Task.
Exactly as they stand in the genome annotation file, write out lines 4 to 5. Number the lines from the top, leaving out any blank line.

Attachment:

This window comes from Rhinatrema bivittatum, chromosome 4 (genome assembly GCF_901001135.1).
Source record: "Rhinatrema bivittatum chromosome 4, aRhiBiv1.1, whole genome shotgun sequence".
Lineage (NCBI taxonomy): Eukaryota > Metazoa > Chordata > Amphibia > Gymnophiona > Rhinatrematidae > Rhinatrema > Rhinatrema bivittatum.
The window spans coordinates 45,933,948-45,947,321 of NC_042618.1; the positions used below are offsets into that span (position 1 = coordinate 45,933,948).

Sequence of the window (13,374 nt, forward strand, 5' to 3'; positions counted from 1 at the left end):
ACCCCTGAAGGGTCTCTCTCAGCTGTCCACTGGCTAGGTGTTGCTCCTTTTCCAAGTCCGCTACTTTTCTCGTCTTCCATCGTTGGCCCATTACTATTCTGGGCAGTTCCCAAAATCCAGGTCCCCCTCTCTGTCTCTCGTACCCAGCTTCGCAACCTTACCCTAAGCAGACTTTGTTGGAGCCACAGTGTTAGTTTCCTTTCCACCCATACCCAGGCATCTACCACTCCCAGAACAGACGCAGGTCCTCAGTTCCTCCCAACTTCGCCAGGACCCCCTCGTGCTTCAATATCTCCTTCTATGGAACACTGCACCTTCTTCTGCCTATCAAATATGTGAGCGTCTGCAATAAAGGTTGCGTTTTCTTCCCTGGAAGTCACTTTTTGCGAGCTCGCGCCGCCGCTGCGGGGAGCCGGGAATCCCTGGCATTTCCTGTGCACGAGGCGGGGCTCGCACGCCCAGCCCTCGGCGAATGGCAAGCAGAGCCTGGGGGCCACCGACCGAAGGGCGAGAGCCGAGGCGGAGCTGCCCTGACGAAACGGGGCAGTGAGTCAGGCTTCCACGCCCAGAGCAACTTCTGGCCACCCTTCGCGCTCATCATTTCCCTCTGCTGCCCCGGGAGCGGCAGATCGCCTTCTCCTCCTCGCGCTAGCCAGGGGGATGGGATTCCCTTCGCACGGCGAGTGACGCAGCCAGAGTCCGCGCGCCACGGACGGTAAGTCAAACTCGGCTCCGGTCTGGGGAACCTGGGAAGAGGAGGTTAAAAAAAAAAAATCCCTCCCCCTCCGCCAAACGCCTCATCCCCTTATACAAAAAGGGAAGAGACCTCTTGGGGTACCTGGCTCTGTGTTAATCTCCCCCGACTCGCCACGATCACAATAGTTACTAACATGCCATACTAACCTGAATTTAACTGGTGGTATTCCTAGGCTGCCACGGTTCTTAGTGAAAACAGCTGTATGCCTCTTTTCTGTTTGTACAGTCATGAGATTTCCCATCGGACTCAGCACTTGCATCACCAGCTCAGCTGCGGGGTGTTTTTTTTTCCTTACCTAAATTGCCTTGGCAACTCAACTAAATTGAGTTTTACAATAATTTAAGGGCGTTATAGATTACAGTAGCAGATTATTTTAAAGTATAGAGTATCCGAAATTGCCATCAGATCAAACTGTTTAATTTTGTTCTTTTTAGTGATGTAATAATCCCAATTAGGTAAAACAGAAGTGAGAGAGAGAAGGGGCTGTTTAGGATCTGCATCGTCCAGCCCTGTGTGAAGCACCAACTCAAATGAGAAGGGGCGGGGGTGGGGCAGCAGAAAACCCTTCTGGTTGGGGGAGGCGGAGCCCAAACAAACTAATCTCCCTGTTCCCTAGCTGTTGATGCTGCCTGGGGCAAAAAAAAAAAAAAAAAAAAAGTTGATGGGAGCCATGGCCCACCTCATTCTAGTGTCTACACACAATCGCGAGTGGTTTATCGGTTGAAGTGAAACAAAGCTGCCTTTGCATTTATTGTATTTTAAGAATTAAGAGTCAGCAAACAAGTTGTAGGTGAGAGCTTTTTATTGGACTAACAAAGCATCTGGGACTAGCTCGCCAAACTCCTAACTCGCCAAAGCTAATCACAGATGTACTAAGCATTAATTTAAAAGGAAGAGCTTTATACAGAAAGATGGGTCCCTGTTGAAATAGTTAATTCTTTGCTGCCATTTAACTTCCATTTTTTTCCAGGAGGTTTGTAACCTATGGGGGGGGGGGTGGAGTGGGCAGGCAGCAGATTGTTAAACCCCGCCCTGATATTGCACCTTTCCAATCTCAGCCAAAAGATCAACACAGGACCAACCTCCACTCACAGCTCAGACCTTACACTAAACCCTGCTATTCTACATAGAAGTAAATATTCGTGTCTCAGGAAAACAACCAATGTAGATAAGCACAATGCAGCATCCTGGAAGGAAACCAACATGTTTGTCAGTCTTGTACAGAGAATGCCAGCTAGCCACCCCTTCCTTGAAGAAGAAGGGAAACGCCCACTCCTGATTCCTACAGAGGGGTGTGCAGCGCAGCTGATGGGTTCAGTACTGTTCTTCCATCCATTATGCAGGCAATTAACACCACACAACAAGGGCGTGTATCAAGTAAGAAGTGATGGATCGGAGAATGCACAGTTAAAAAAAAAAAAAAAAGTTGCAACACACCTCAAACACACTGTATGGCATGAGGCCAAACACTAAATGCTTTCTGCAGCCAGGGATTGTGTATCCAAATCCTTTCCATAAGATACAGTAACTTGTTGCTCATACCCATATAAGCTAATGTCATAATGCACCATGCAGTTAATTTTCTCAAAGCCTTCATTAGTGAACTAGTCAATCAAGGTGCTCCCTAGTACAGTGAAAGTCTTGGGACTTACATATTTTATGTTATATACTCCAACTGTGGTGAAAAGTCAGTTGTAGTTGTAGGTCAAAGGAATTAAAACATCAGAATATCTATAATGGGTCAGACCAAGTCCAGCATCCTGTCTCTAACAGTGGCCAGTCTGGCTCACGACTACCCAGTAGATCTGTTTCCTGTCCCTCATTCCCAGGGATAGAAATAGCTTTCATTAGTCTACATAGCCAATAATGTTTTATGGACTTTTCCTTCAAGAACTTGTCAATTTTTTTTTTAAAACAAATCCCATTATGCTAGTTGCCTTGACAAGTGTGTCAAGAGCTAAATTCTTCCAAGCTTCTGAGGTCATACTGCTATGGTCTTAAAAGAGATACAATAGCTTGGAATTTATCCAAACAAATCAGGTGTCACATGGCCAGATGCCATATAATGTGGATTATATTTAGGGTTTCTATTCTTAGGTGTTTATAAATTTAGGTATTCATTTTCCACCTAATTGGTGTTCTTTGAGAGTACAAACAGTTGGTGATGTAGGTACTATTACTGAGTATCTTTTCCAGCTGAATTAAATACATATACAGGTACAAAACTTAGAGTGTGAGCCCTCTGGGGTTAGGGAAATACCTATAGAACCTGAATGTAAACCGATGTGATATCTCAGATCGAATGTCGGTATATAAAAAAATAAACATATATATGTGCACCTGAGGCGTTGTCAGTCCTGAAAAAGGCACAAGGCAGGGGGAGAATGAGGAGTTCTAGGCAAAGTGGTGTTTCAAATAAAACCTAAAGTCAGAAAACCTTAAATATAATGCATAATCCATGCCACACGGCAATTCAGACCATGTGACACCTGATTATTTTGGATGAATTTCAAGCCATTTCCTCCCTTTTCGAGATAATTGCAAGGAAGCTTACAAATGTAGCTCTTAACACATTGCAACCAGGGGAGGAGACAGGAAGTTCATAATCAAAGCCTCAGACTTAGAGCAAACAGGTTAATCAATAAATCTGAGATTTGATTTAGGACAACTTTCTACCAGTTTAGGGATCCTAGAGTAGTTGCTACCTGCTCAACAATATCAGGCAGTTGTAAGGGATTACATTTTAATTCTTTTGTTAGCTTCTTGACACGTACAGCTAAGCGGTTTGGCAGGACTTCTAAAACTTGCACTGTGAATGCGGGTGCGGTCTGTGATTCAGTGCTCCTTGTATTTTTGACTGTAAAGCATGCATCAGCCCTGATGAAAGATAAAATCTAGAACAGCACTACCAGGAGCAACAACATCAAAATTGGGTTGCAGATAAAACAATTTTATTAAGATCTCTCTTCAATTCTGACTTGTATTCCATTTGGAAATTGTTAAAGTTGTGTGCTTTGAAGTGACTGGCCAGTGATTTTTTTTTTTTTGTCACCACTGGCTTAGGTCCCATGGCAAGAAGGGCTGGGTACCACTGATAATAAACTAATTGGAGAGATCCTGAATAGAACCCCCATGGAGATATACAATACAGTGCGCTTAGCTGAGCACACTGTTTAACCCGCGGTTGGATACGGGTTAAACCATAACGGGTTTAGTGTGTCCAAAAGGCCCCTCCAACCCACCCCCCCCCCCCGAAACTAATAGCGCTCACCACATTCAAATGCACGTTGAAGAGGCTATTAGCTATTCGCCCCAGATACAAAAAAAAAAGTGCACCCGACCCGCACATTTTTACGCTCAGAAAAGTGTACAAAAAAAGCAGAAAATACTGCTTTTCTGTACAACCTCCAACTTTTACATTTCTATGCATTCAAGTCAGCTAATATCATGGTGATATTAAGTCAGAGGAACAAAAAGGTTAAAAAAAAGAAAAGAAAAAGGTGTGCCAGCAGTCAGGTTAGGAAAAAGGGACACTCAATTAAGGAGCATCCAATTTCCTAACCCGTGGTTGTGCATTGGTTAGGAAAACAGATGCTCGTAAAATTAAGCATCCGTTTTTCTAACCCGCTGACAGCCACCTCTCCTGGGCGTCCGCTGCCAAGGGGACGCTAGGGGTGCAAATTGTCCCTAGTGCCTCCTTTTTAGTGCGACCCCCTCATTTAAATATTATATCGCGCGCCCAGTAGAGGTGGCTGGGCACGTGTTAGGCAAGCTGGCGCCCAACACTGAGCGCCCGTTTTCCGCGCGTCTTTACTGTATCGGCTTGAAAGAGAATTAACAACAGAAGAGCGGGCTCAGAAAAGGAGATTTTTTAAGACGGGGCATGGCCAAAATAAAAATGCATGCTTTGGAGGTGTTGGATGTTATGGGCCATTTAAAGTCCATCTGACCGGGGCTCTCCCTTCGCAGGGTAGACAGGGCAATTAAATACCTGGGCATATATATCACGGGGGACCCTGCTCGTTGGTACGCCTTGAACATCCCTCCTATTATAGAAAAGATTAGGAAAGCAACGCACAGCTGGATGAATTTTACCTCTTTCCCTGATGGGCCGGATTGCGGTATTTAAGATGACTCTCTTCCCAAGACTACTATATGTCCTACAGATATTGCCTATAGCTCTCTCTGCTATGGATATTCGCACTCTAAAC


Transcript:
The window spans coordinates 45,933,948-45,947,321 of NC_042618.1; the positions used below are offsets into that span (position 1 = coordinate 45,933,948).

Sequence of the window (13,374 nt, forward strand, 5' to 3'; positions counted from 1 at the left end):